The point of legal controversy is quite different in the present case and as such the case cited by the learned Deputy Attorney General does not help him in any manner.
In the present case, the trial Court discussed that the record of Ka schedule land was not mutated in the name of Bimala Bala Nath, and no rent receipts in names of the plaintiffs’ vendors or any municipal tax receipts in names of the plaintiffs were produced. It also referred to D.W.1 who admitted the plaintiffs’ possession in the suit land terming it to be illegal, but did not arrive at any definite findings on their possession of the suit land. The appellate Court concurred with the trial Court and found that the plaintiffs had failed to produce any writ of possession in the name of Bimala Bala Nath. From the sale agreement their induction into Ka schedule land was also not proved. Both the Courts below discussed mainly the evidence relating to title and concurrently found that the plaintiffs failed to prove their title in the suit land, and dismissed the suit and appeal.
It appears from the plaint that when the vested property authority served a notice upon the plaintiffs on 6.9.1976 claming the suit land to have vested in the Government, cause of action for the suit arose. The plaintiffs did not seek any relief against the notice or against the ‘vested character’ of the property as alleged in the notice. Even they did not produce the same to infer their possession in the suit land. Although P.W.1 gave oral evidence in support of the plaintiffs’ possession, his evidence was not corroborated by any other witness. In such a position, the D.W’s evidence in support of the plaintiffs’ physical possession is questio-nable and not fully trustworthy.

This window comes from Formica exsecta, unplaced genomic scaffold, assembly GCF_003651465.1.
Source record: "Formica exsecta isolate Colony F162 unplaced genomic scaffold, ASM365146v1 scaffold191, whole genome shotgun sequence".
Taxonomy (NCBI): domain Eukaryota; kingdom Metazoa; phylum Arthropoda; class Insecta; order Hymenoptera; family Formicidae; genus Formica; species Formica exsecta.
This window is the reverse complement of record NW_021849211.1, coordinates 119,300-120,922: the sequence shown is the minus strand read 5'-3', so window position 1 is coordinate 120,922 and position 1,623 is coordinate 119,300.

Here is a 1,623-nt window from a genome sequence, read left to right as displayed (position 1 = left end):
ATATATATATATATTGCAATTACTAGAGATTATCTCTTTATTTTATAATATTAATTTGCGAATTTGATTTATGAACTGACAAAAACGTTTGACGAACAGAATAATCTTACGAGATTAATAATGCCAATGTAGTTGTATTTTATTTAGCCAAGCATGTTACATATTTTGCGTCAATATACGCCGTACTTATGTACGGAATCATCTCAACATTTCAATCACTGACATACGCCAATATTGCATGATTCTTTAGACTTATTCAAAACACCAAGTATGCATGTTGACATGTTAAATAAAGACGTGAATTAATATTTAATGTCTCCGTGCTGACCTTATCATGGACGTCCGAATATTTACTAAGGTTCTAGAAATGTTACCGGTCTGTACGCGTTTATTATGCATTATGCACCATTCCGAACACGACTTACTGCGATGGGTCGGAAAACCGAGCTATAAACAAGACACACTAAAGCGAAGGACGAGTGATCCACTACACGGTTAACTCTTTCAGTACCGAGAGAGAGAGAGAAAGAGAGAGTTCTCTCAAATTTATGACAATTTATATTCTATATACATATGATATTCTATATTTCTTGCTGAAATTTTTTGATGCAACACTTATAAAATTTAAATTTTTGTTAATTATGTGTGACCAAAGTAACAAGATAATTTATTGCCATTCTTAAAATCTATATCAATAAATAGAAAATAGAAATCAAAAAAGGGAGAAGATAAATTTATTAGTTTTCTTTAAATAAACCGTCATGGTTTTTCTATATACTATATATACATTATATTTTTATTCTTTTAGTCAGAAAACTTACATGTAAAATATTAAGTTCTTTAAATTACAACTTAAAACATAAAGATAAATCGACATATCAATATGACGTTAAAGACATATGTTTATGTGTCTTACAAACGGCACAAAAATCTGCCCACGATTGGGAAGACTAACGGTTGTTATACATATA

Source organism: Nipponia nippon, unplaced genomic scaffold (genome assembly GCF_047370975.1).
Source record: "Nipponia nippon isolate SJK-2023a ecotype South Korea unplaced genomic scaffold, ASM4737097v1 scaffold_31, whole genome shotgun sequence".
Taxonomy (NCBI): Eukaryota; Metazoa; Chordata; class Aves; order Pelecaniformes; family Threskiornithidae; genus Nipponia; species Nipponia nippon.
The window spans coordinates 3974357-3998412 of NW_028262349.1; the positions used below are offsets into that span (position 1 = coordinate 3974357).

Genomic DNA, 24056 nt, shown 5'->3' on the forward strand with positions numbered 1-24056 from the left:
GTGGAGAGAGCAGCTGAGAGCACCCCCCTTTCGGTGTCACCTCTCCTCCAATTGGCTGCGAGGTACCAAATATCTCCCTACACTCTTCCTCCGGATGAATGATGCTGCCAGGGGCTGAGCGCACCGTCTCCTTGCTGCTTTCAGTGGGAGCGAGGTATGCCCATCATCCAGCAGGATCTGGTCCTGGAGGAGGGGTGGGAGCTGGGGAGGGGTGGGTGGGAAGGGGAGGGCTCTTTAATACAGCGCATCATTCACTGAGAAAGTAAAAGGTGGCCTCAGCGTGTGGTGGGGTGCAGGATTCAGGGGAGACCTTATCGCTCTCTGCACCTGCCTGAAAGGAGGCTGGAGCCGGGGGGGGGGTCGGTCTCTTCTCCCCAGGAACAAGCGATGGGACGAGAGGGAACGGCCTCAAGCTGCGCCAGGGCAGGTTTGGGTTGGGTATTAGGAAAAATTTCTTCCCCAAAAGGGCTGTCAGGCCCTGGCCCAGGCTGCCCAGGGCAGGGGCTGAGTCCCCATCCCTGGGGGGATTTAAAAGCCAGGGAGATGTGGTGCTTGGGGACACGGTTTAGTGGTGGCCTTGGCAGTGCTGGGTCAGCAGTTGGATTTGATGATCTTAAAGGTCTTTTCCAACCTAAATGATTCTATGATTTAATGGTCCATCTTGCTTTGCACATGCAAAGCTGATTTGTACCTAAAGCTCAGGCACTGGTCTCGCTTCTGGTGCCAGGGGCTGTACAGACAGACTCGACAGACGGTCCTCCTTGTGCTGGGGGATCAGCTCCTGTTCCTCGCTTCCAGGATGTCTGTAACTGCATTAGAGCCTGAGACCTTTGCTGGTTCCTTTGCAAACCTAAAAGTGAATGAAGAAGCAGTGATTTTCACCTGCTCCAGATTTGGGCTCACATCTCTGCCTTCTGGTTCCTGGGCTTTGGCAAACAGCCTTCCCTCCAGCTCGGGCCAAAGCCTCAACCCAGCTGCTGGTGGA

However, when the notice was served upon the plaintiffs claiming the suit land to be vested property, they ought to have instituted a properly framed suit for declaration of their title with a further declaration against its ‘vested character’ or against the notice as an ancillary relief. In absence of which the simple suit for perpetual injunction was not maintainable. This view finds support from Rafizuddin Ahmed Vs. Mongla Barman and others, 11 BLD (AD) 245. Under similar facts and circumstances M H Rahman, J while speaking on behalf of the Court held:
“In a simple suit for permanent injunction with regard to a disputed landed property, the relief is available to a person who is in possession. The Court may enquire incidentally into the respective claims of the parties to the suit for determining whether the plaintiff has got a prima facie case, i.e., whether he is in possession of the disputed property and entitled to the specific relief of permanent injunction. If the dispute involves complicated questions of title, the plaintiff must establish his title by filing a regular suit for declaration of title. A simple suit for permanent injunction should not be allowed to be used as a testing device for ascertai-nment of title. In this case the plaintiff assails the presumption of the C.S. Khatian, a kind of exercise, the Court in a simple suit for permanent injunction should ordinarily avoid.” (emphasis supplied).
The Rule is thus discharged with above observations, however, without any order as to cost. The order of status quo granted earlier is vacated.
Send down the lower Courts’ records.